"I know that there is no Krebs, but what if I were wrong? I am not, but I could be, but I am not, though I may be.

A wall has been built, and it is being built; we think it will continue to be built. No one knows exactly who started the wall, though many have helped. Nor does anyone know how far it reaches: it seems to go on and on forever. We think the builders are our principals.

The wall is to protect us from the invasion. Wall soldiers man the wall. Whenever a soldier is overcome by an invader, he must be replaced by a stronger soldier, & we are forever sending replacements. We have even sent soldiers to man the wall in the distant provinces. No one knows how strong the enemy forces …

speak sense

the time for talk is over:

the rising tide lifts all boats;
you can't fight the tide,
you're either with us or against us.

it takes one to know one;
he knows one,
so he was asking for it

no smoke without fire,
no fire without fuel
no fuel without sowing (you've made your bed now reap it.)

spare the rod and spoil the child;
fight fire with leopards
who won't change their spots (though the tiger has a chance)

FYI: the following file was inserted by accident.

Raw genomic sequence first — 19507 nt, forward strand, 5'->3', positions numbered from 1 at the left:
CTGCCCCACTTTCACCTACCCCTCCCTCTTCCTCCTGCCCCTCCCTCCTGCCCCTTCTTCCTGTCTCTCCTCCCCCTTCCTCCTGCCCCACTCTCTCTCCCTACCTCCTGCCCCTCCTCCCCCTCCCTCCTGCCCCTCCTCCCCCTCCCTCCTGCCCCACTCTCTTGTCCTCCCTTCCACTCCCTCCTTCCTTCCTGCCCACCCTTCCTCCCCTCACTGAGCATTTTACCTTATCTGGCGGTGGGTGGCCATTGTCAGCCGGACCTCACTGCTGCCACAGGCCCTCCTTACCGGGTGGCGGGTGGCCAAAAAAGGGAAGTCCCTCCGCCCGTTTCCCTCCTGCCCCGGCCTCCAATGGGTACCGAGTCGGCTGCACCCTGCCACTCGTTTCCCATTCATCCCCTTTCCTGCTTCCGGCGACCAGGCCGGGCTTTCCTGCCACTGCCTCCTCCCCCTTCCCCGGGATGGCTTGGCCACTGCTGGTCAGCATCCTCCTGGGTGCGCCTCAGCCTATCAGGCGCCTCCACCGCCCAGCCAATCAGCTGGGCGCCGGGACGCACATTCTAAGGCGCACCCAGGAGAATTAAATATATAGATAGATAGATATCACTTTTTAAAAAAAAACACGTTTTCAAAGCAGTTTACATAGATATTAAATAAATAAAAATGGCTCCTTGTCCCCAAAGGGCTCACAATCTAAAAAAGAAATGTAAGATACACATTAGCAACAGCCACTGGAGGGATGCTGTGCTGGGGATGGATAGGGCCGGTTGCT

when in Rome do as I say not as I do
because I say so
you have too much time on your hands (out, damned tock, out!)

all's fair in love and war,
no pain, no gain,
and the time for talk deemed over

On the Eve of All Hallow's Eve: A Parafactual Ghost Tour of Aberdeen

[cowritten with Paul Crowe for Childreach International]


Scene 1. St Machar Power Plant (St Machar Cathedral, Seaton).

Night. One figure stands bolt upright atwixt the churchyard gates. Another, hunched and demented, flits between the tombstones, prodding the earth at each grave with a technical device of some sort. He minces over to the crowd and grants them all a trinket, mumbling "Talismans! Talismans!"

[incredibly long beat]

G: Welcome, friends! Do you believe I have brought you to a place of the past?

[beat] - You are then mistaken, friends! You stand in the very heart of modern, postmodern, metamodern, patamodern Aberdeen! A power plant supplying the whole of Aberdeen with carbon-free electricity, all year round! The largest green power facility in Europe - the very soul of modernity! How, you ask? How?

Oh, I do so love your questions. A mere nine years ago I would have had to demur a true answer - we were so maligned, so grey market in those days - thanks to the mor…

prog